|"Ladies & Gentlemen, The President..." Part 2|
|Written by Professor David Flint AM|
|Friday, 20 August 1999|
The Head of State? Search the Constitution and you wont find it. Only diplomats worry about it, and then only to make sure nobody is slighted. Whether or not to give a twenty-one gun salute is not something the average Australian worries about.
But republicans do want Australians to lie awake at night worrying about this. They told us to cringe when President Clinton toasted the Queen. But he is quite used to doing this. Especially for ten of his neighbours, including his major NATO, G8 and NAFTA ally, Canada. Not so long ago, I asked a prominent woman from Quebec who was the Canadian Head of State. Without pausing to think, she said in her beautiful French accent, "The Governor-General, of course."
There is no single model for a Head of State. Some countries give the job to the head of the government, some even to a committee. In Sweden, the Speaker exercises some of the powers we think belong to the Head of State, and that has turned his job into a political plum. Andorra once had two, the French King or Emperor or President (they change their constitution regularly) and a Spanish Bishop! As I say, the concept is only for diplomats.
But some people say a President will make us independent. But when the former Labor Party Attorney-General Lionel Murphy sat on the High Court, he ruled that we became independent in 1901! Anyone who hints we are not a politically independent country should do a course in elementary civics. Others say it will improve trade, or our relations with Asia. That wise old Singaporean, Lee Kuan Yew, has effectively told us not to depend on it! You only have to look to Canada to see a country more successful in trade, education and migration than we are. Yet no one seriously proposes Canada create yet another job for its politicians to just improve its position in Asia. Or that it would make Canadians feel more Canadian.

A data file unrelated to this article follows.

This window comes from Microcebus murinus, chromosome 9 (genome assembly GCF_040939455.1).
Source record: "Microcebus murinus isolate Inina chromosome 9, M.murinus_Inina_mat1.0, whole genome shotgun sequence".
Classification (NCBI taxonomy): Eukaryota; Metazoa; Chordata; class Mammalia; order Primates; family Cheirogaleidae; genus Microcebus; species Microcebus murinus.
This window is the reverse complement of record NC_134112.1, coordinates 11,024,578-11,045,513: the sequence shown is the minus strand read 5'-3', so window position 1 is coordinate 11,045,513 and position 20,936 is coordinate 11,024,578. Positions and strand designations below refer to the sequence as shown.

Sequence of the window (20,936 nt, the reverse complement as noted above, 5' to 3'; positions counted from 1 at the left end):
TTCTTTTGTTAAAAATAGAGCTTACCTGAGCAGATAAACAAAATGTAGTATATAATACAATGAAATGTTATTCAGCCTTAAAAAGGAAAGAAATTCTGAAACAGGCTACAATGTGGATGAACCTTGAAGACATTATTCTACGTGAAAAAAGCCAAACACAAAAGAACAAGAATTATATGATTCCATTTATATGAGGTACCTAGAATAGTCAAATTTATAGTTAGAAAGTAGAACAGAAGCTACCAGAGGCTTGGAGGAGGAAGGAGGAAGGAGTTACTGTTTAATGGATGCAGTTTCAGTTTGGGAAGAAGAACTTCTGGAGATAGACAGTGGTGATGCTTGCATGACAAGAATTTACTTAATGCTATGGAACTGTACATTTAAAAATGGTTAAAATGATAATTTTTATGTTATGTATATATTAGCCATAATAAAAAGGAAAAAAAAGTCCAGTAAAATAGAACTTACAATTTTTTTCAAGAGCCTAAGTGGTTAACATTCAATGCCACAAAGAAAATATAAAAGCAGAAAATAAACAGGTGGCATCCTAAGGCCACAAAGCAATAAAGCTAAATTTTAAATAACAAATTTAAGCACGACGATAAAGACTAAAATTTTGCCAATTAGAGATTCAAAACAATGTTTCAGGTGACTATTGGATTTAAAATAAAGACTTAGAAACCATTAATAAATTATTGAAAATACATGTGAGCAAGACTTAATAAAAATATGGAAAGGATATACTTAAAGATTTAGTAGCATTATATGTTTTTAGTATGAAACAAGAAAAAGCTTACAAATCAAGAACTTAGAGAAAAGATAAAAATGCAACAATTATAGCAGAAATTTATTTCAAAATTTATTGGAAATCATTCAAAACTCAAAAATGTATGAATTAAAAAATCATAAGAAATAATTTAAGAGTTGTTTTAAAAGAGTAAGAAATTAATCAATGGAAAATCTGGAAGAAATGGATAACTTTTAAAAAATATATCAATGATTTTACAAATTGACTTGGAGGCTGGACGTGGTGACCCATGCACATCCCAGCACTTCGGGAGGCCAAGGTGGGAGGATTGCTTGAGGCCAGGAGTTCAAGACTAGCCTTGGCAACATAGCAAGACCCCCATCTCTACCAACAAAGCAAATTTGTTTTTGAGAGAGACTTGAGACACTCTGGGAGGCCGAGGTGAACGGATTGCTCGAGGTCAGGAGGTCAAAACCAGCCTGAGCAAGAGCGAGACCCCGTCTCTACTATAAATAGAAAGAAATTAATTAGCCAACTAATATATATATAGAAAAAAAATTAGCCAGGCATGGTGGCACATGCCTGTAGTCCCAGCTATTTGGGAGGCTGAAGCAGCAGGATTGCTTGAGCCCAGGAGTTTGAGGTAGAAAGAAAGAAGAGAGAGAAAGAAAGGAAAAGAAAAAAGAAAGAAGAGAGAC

The "official" republicans say their formula ensures there will be no change from the present system which work so well. Well then, why do it? Especially if there is a risk. And there is a strong body of opinion that you have to make substantial changes to the Constitution if you want to ensure the President behaves himself. Donald Horne, the father of modern republicanism, takes this line. (Incidentally, do you know who is the mother of modern republicanism? According to the republican historian, Mark McKenna, the Australian Republican Movement is the "brainchild" of Franca Arena!)
The point is, a republic is an alien institution. It has nothing to do with Australia. But if after careful consideration the people decide they want a republic, we ought to do it properly Write a new republican constitution. Have the people elect the president. Of course the president will be a politician. But don't kid ourselves that in a minimalist republic, where the politicians doing a deal then approving the single candidate, anyone else but a politician will get the job. And remember what happened to some countries which removed the Crown from their Westminster constitutions. When Mrs Ghandi wanted to declare an emergency and take on dictatorial powers, the Indian President hesitated. Reminding him that he owed his place to her party, she stood over him and he signed. A Governor-General would not have so readily signed the document. Governors -General owe their formal appointment and their allegiance to the Crown. They must behave according to the conventions. Their powers are held in trust for the people.
Why change that part of our seven constitutions which work so well? And do we really need seven more politicians in seven presidential palaces travelling in presidential planes, all with twenty-one gun salutes?
Just as we keep politicians out of the courts, let's keep them out of our Government Houses.
(Note: These papers were prepared in the context of the first version of the Keating-Turnbull republic 1993-1998. This model was superseded by the second version which was unveiled in the last days of the 1998 Constitutional Convention.)
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